What attracted you to become a therapist?
I wanted to support people on a deeper level. It felt a natural progression from a career in youth and community development. Also I’d had my own experiences of therapy and had found it incredibly helpful overall.
Where did you train?
I trained at Leeds Metropolitan University, now known as Leeds Beckett.
What sort of people do you usually see?
As a therapist in Leeds, I tend to see a broad mix of people. A common theme is people looking for support around anxiety, depression and the after affects of abuse.
Due to specialist experience in the area I’m often approached by people struggling with identity issues such as questioning their gender and/or sexuality. In addition, many clients get in touch looking for a counsellor welcoming of gender, sexual and relationship diversity.
As I see a lot of clients who are questioning their gender or sexuality, I’d like to share that in my experience when people arrive at therapy they already know the answer. That the person is unable to express openly who they are without fear of potential consequences (e.g.: rejection by a loved one, social exclusion) is often the barrier. Supporting a client to accept themselves, heal from oppression, explore their options and identify support can be really beneficial.
In addition to adult clients, I also see young people. Indeed, my background prior to counselling was in youth work and it’s a privilege to be able to continue to support young people in need.
What do you like about being a therapist?
The feeling of connecting with others and supporting them to get to a place where they feel happier or simply feel heard. Being able to be a part of another person’s journey is always a huge privilege, however long that experience lasts. I also really like meeting new people, hearing their stories and getting to know who they are and what matters to them. I regularly feel very inspired by my clients and thus often find my work life affirming.
What is less pleasant?
Unexpected endings can feel challenging, such as when a client discontinues from therapy without notice. However, I recognise that many people find endings very difficult and I trust that this feels the right route for the person at the time.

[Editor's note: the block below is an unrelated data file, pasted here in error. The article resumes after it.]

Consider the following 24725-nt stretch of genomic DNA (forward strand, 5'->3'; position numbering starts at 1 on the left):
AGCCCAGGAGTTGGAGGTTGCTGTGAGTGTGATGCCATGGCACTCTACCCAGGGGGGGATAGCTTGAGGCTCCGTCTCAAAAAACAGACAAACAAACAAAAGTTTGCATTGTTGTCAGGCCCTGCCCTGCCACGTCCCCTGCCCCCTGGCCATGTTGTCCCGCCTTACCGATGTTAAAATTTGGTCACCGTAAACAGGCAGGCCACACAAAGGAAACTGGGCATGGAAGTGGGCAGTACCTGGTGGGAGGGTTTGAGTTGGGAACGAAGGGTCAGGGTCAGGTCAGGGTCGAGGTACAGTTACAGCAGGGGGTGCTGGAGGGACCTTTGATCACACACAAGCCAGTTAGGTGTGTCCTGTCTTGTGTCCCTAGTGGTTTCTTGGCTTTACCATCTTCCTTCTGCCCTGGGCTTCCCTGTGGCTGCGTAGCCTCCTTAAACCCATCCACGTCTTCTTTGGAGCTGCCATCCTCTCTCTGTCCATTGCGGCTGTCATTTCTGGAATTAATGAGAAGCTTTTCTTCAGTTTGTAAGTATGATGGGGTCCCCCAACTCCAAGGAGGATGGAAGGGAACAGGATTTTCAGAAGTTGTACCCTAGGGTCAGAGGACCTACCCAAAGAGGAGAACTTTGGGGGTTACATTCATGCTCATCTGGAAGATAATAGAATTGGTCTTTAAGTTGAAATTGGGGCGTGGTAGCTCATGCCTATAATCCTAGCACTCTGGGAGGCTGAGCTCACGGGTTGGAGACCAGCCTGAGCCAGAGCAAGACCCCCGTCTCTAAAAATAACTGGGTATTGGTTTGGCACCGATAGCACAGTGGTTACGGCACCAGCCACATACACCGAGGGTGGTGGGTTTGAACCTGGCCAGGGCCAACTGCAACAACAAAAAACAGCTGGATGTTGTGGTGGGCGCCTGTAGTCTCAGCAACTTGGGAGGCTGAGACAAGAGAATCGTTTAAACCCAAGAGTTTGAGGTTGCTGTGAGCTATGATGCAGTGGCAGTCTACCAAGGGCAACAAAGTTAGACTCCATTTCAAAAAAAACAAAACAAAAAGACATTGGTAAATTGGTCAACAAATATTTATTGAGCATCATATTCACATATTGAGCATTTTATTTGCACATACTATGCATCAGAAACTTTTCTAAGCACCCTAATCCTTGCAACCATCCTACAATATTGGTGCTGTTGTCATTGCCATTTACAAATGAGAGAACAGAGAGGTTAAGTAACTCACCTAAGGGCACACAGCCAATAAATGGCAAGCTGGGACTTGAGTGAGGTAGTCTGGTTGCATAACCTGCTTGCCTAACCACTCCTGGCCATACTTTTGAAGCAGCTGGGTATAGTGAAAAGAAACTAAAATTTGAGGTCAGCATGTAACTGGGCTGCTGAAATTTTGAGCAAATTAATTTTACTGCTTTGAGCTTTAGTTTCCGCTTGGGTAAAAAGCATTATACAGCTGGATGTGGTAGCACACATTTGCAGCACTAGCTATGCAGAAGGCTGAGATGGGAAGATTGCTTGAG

How long you’ve been with welldoing.org and what you think of us?
I’ve been with welldoing.org now for around a year and feel it’s a very friendly and helpful service. It’s great to read the articles written by other therapists, not only are they informative but reading others words makes you feel part of a community.
Do you ever suggest books or apps to clients?
I’m not tech savvy enough to suggest an app! However, if I feel a client may benefit from hearing about a particular book or writer I will suggest it. I’m conscious to remind clients that a suggestion means that I think the client may find it useful, not that I agree with all that’s inside! I’ve been suggesting the works of Dr Meg-John Barker a lot recently to support clients around relationship and identity issues. I find their work very accessible, inclusive and comforting and feel a lot of people can benefit from reading it - I know I have!
What you do for your own mental health?
I’m conscious that although love is an unlimited resource - time and energy is finite! I’ve learnt to invest carefully. Much of this goes into creating and nurturing deeper relationships with selected others, valuing quality over quantity. And while some people find social media beneficial for their wellbeing, I’ve found my own mental health improve through limiting my use of it.
Embracing lightness as well as depth is also essential to my wellbeing. As such, I seek out fun and playful expression wherever I can. Laughter really is a great medicine.
You are a therapist in Leeds and online. What can you share with us about seeing clients in that/those area(s)?
I see clients both online and from an office in the centre of Leeds. It’s great to be able to offer clients a space that’s conveniently located and a bit of tranquillity away from the hustle and bustle.
What’s your consultation room like?
I wanted to create a space where people would feel comfortable and safe, a space that’s grounding, gentle and restorative. Feedback tells me clients tend to experience it this way.
What do you wish people knew about therapy?
The same thing I wish I knew when I was first a client! A counsellor doesn’t just say things as it’s ‘their job’, we tend to genuinely care for our clients. We grow to know our clients, see who they are and what matters to them. We go on a journey together and we recognise the great privilege it is to be invited along on that journey - as such, we tread carefully.
What did you learn about yourself in therapy?
I learnt that I carried around a lot of shame about who I was and how I felt - this stopped me from connecting with others and filled me with a deep loneliness. Much of this was due to my experiences growing up gender nonconforming and with a non heterosexual sexuality. Much due to the internalised shame those of us who are abuse survivors carry in the absence of justice and accountability. Through therapy I was reminded of the healing power of connection, of someone bearing witness to our pain, accepting all of who we are and welcoming all that we can be.
Debbie Clements is on Twitter @DebbieClements_